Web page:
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Rinn Reads

I've always been a big reader - it runs in the family. I read pretty much every genre, but my particular favourites are sci-fi and fantasy, with the occasional thriller, historical fiction or YA novel thrown in.

Currently reading

Dear Fatty
Dawn French
Progress: 37/368 pages
Throne of Glass II
Sarah J. Maas
Progress: 233/432 pages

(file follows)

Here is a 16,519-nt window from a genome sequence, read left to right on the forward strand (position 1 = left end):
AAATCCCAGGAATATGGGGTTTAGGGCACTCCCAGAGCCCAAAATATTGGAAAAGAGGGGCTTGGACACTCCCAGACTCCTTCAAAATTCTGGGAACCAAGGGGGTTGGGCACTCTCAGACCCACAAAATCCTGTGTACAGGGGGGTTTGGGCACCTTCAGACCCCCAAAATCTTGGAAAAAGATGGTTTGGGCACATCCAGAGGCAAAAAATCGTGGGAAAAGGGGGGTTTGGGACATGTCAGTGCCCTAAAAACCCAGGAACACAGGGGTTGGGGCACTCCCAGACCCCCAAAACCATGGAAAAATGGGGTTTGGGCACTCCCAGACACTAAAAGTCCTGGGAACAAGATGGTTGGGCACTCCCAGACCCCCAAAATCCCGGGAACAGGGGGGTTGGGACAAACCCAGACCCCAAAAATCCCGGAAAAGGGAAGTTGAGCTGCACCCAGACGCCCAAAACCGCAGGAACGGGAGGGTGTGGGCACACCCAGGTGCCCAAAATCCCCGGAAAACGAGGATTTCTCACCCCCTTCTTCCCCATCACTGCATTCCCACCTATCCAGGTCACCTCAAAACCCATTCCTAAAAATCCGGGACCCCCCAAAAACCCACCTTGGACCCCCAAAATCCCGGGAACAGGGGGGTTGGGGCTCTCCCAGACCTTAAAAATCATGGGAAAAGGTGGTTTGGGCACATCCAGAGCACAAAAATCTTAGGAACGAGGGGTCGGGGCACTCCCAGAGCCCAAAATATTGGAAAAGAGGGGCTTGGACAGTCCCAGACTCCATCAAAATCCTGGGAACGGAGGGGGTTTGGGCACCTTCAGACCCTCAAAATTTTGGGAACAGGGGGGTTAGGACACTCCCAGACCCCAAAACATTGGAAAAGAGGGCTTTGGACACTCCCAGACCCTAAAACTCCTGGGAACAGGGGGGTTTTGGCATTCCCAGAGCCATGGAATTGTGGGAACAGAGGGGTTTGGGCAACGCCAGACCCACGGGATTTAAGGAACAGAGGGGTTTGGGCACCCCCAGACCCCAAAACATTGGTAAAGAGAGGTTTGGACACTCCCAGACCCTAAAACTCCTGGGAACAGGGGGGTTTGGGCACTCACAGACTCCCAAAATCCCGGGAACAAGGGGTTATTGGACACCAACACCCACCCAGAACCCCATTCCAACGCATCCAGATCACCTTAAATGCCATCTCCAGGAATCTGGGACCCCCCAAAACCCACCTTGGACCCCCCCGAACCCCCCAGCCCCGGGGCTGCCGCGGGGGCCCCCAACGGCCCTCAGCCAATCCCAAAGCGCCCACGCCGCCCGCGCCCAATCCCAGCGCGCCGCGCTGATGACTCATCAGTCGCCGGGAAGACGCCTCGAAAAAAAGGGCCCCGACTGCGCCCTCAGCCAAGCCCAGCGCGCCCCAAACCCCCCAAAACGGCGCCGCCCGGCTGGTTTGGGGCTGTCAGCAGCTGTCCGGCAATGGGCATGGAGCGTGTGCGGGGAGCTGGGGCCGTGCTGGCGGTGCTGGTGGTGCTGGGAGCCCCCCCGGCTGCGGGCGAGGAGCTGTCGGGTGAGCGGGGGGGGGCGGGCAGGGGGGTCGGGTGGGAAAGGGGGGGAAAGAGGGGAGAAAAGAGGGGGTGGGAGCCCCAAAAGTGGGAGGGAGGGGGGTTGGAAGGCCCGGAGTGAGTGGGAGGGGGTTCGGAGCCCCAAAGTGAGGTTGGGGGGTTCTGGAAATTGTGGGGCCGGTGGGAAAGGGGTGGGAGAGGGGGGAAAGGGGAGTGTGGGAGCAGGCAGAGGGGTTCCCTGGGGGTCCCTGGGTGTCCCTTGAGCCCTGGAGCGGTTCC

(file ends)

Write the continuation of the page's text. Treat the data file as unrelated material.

Kyle vs Leila - Battle for the Cyberdomes - Stuart  Wilson I received a copy of this book for free from the author, in exchange for an honest review. I also interviewed Stuart back in September. This review is also posted on my website, Rinn Reads.Cutting straight into the action, Kyle vs. Leila - Battle for the Cyberdomes opens as it means to carry on. The writing creates vivid images of each scene, with each character easily imagined by the reader. I am sure that everyone has some sort of fantasy where they end up in a new world, or place that they have read of. For example, after reading Harry Potter, I'm sure many readers wished they could go to Hogwarts (including me - my letter is almost eleven years late now...). I can truly imagine the organisation that Kyle ends up at being the target of many fantasies. A place that trains cadets, who end up as agents in specialist groups, to hunt the paranormal - ghosts, vampires, werewolves etc are real in this world. A sort of Supernatural feel, on a much bigger scale.But don't let the mention of the paranormal put you off this book, if that's not what you are into - it really is no more than a mention. The majority of the book covers Kyle learning how to use his new nanobot powers, whilst attending classes and avoiding the attention of bullies - mixed in with POV chapters from Leila, an American girl out to avenge the death of her father. Some of the cyberdome chapters were great - I particularly enjoyed the one set in a Western saloon. Wilson's description of the 'cerebrals' - the people in the cyberdome who are not fully imagined, so have features that appear painted on - is effective and creepy, and reminded me of Neil Gaiman's Coraline.However, I did have a couple of issues with the book - and honestly, I think they are down to my age. The slang, and some of the pop culture references - which I don't like much of in any book - did not appeal to me. The characters, apart from perhaps Kyle, were very much stereotypes. A Japanese boy who speaks in broken English. A blonde, blue-eyed German called Hans. The comic relief best friend. Yet despite being stereotypes, when all put together they produced some very funny scenes. I also found quite a lot of spelling errors, but as it is a self-published book I wasn't too bothered. And one more minor thing: Kyle's clothes were described in quite a bit of detail several times, just the once would have done it.Were I perhaps no older than thirteen or fourteen, I think I would have loved this book. As I am now, I did enjoy it, but some elements just felt a bit too immature to me. That is not in any way necessarily a bad thing - I think that this book would be a perfect read for young pre-teens and teens, perhaps those who enjoyed the Stormbreaker series - it has that sort of feel to it, a grown up adventure for teenagers.Overall, it was a fun read and I love the idea of this wacky school training up agents to fight the paranormal. Wilson left the novel open for a sequel with the ending, and several unanswered questions - I also feel that the ra-Chi system needs to be explained in the next book.